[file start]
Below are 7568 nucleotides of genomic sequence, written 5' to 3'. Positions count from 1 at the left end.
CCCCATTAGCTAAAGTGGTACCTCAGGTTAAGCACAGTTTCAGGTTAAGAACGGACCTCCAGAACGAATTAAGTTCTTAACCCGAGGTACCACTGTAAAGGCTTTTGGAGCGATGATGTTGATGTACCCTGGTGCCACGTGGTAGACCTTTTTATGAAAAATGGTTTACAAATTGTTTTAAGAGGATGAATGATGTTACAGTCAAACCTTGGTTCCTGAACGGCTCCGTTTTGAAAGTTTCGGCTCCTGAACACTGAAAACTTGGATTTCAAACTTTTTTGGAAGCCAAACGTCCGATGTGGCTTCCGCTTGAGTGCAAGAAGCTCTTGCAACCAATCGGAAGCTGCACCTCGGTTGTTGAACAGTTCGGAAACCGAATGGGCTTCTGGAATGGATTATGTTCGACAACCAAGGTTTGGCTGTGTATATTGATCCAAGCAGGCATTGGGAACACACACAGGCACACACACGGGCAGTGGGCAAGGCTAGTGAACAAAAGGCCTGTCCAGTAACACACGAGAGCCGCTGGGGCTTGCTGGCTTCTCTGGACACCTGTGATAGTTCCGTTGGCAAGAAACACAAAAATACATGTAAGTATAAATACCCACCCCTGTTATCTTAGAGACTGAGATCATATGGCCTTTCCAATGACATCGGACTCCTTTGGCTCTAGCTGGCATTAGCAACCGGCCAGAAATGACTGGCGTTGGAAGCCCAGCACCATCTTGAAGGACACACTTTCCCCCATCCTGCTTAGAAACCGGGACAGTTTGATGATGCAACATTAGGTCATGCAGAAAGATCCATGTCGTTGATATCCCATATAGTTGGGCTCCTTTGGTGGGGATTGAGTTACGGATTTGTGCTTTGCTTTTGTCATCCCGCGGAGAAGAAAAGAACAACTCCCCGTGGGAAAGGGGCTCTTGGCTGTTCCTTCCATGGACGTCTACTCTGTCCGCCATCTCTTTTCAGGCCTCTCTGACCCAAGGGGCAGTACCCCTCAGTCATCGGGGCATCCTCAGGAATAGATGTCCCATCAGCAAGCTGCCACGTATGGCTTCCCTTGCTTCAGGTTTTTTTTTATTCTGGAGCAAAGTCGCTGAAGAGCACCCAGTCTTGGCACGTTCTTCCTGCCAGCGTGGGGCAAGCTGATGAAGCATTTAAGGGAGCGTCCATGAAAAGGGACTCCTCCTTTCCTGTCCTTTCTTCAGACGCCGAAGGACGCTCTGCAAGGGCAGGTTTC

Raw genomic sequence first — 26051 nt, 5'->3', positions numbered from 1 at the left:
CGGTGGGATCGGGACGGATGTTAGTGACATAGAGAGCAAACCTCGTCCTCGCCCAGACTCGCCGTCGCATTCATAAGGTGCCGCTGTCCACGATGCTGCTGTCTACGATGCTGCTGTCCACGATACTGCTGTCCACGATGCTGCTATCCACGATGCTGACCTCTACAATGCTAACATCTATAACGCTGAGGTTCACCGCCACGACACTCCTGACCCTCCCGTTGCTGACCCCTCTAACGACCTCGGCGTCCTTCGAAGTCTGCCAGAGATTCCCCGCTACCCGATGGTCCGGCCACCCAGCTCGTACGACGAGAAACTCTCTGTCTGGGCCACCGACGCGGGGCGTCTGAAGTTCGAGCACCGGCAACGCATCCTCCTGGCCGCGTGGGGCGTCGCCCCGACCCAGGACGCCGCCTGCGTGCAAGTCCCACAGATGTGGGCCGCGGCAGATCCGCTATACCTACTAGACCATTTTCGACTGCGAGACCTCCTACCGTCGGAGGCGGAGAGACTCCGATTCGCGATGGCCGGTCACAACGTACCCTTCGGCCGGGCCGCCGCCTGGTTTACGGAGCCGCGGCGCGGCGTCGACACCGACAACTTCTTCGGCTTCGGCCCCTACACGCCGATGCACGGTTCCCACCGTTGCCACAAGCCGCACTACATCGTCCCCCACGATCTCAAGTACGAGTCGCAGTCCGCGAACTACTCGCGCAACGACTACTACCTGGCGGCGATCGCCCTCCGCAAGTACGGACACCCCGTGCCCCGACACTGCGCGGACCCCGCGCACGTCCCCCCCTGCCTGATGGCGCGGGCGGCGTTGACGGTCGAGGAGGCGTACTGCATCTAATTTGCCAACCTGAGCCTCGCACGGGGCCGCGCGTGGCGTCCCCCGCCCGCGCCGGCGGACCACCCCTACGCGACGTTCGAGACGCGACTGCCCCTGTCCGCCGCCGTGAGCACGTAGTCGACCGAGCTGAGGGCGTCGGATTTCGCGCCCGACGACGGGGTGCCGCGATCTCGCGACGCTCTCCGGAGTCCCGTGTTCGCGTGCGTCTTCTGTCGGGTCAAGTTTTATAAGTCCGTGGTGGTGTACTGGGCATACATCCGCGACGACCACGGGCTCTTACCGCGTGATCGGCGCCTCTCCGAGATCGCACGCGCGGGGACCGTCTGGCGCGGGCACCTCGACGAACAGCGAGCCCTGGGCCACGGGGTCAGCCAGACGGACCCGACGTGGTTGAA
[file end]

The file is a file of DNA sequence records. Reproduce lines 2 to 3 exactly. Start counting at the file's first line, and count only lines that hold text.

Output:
CCCCATTAGCTAAAGTGGTACCTCAGGTTAAGCACAGTTTCAGGTTAAGAACGGACCTCCAGAACGAATTAAGTTCTTAACCCGAGGTACCACTGTAAAGGCTTTTGGAGCGATGATGTTGATGTACCCTGGTGCCACGTGGTAGACCTTTTTATGAAAAATGGTTTACAAATTGTTTTAAGAGGATGAATGATGTTACAGTCAAACCTTGGTTCCTGAACGGCTCCGTTTTGAAAGTTTCGGCTCCTGAACACTGAAAACTTGGATTTCAAACTTTTTTGGAAGCCAAACGTCCGATGTGGCTTCCGCTTGAGTGCAAGAAGCTCTTGCAACCAATCGGAAGCTGCACCTCGGTTGTTGAACAGTTCGGAAACCGAATGGGCTTCTGGAATGGATTATGTTCGACAACCAAGGTTTGGCTGTGTATATTGATCCAAGCAGGCATTGGGAACACACACAGGCACACACACGGGCAGTGGGCAAGGCTAGTGAACAAAAGGCCTGTCCAGTAACACACGAGAGCCGCTGGGGCTTGCTGGCTTCTCTGGACACCTGTGATAGTTCCGTTGGCAAGAAACACAAAAATACATGTAAGTATAAATACCCACCCCTGTTATCTTAGAGACTGAGATCATATGGCCTTTCCAATGACATCGGACTCCTTTGGCTCTAGCTGGCATTAGCAACCGGCCAGAAATGACTGGCGTTGGAAGCCCAGCACCATCTTGAAGGACACACTTTCCCCCATCCTGCTTAGAAACCGGGACAGTTTGATGATGCAACATTAGGTCATGCAGAAAGATCCATGTCGTTGATATCCCATATAGTTGGGCTCCTTTGGTGGGGATTGAGTTACGGATTTGTGCTTTGCTTTTGTCATCCCGCGGAGAAGAAAAGAACAACTCCCCGTGGGAAAGGGGCTCTTGGCTGTTCCTTCCATGGACGTCTACTCTGTCCGCCATCTCTTTTCAGGCCTCTCTGACCCAAGGGGCAGTACCCCTCAGTCATCGGGGCATCCTCAGGAATAGATGTCCCATCAGCAAGCTGCCACGTATGGCTTCCCTTGCTTCAGGTTTTTTTTTATTCTGGAGCAAAGTCGCTGAAGAGCACCCAGTCTTGGCACGTTCTTCCTGCCAGCGTGGGGCAAGCTGATGAAGCATTTAAGGGAGCGTCCATGAAAAGGGACTCCTCCTTTCCTGTCCTTTCTTCAGACGCCGAAGGACGCTCTGCAAGGGCAGGTTTC

Raw genomic sequence first — 26051 nt, 5'->3', positions numbered from 1 at the left: